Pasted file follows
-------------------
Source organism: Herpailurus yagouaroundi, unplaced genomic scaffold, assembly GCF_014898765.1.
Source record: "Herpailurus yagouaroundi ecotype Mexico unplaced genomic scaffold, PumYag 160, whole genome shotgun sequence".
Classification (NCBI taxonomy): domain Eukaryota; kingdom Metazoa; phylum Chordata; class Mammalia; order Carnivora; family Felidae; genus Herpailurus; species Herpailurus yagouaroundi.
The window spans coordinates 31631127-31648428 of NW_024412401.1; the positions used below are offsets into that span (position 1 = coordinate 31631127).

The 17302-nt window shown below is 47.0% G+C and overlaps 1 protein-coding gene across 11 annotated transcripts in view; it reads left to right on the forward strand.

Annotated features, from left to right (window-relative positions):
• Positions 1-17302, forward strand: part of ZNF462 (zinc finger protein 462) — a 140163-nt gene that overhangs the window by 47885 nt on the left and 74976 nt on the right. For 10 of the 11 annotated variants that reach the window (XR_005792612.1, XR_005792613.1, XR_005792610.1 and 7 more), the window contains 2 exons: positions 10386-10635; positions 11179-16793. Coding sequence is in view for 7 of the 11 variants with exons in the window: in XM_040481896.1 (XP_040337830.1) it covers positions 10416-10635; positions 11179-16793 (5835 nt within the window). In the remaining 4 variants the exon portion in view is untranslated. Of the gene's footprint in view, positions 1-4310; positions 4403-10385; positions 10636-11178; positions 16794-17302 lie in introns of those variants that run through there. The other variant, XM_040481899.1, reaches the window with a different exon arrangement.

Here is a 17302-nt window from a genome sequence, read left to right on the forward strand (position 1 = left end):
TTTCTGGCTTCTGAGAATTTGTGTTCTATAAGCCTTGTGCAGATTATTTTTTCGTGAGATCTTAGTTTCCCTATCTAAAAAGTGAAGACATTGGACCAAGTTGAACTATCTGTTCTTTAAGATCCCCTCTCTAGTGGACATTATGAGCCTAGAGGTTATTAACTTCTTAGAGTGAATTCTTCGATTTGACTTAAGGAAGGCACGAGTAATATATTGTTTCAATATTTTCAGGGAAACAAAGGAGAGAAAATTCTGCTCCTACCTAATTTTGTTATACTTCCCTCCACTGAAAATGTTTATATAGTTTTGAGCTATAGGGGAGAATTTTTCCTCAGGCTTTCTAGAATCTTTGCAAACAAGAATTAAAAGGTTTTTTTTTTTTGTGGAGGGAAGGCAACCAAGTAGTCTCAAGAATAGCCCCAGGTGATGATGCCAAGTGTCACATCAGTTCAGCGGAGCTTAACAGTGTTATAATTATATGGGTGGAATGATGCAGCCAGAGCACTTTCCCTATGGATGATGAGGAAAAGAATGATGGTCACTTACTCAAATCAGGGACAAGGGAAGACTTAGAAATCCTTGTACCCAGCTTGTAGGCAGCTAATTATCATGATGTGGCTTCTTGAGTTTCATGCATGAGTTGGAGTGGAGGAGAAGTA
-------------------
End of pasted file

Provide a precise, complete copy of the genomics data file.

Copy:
Source organism: Herpailurus yagouaroundi, unplaced genomic scaffold, assembly GCF_014898765.1.
Source record: "Herpailurus yagouaroundi ecotype Mexico unplaced genomic scaffold, PumYag 160, whole genome shotgun sequence".
Classification (NCBI taxonomy): domain Eukaryota; kingdom Metazoa; phylum Chordata; class Mammalia; order Carnivora; family Felidae; genus Herpailurus; species Herpailurus yagouaroundi.
The window spans coordinates 31631127-31648428 of NW_024412401.1; the positions used below are offsets into that span (position 1 = coordinate 31631127).

The 17302-nt window shown below is 47.0% G+C and overlaps 1 protein-coding gene across 11 annotated transcripts in view; it reads left to right on the forward strand.

Annotated features, from left to right (window-relative positions):
• Positions 1-17302, forward strand: part of ZNF462 (zinc finger protein 462) — a 140163-nt gene that overhangs the window by 47885 nt on the left and 74976 nt on the right. For 10 of the 11 annotated variants that reach the window (XR_005792612.1, XR_005792613.1, XR_005792610.1 and 7 more), the window contains 2 exons: positions 10386-10635; positions 11179-16793. Coding sequence is in view for 7 of the 11 variants with exons in the window: in XM_040481896.1 (XP_040337830.1) it covers positions 10416-10635; positions 11179-16793 (5835 nt within the window). In the remaining 4 variants the exon portion in view is untranslated. Of the gene's footprint in view, positions 1-4310; positions 4403-10385; positions 10636-11178; positions 16794-17302 lie in introns of those variants that run through there. The other variant, XM_040481899.1, reaches the window with a different exon arrangement.

Here is a 17302-nt window from a genome sequence, read left to right on the forward strand (position 1 = left end):
TTTCTGGCTTCTGAGAATTTGTGTTCTATAAGCCTTGTGCAGATTATTTTTTCGTGAGATCTTAGTTTCCCTATCTAAAAAGTGAAGACATTGGACCAAGTTGAACTATCTGTTCTTTAAGATCCCCTCTCTAGTGGACATTATGAGCCTAGAGGTTATTAACTTCTTAGAGTGAATTCTTCGATTTGACTTAAGGAAGGCACGAGTAATATATTGTTTCAATATTTTCAGGGAAACAAAGGAGAGAAAATTCTGCTCCTACCTAATTTTGTTATACTTCCCTCCACTGAAAATGTTTATATAGTTTTGAGCTATAGGGGAGAATTTTTCCTCAGGCTTTCTAGAATCTTTGCAAACAAGAATTAAAAGGTTTTTTTTTTTTGTGGAGGGAAGGCAACCAAGTAGTCTCAAGAATAGCCCCAGGTGATGATGCCAAGTGTCACATCAGTTCAGCGGAGCTTAACAGTGTTATAATTATATGGGTGGAATGATGCAGCCAGAGCACTTTCCCTATGGATGATGAGGAAAAGAATGATGGTCACTTACTCAAATCAGGGACAAGGGAAGACTTAGAAATCCTTGTACCCAGCTTGTAGGCAGCTAATTATCATGATGTGGCTTCTTGAGTTTCATGCATGAGTTGGAGTGGAGGAGAAGTA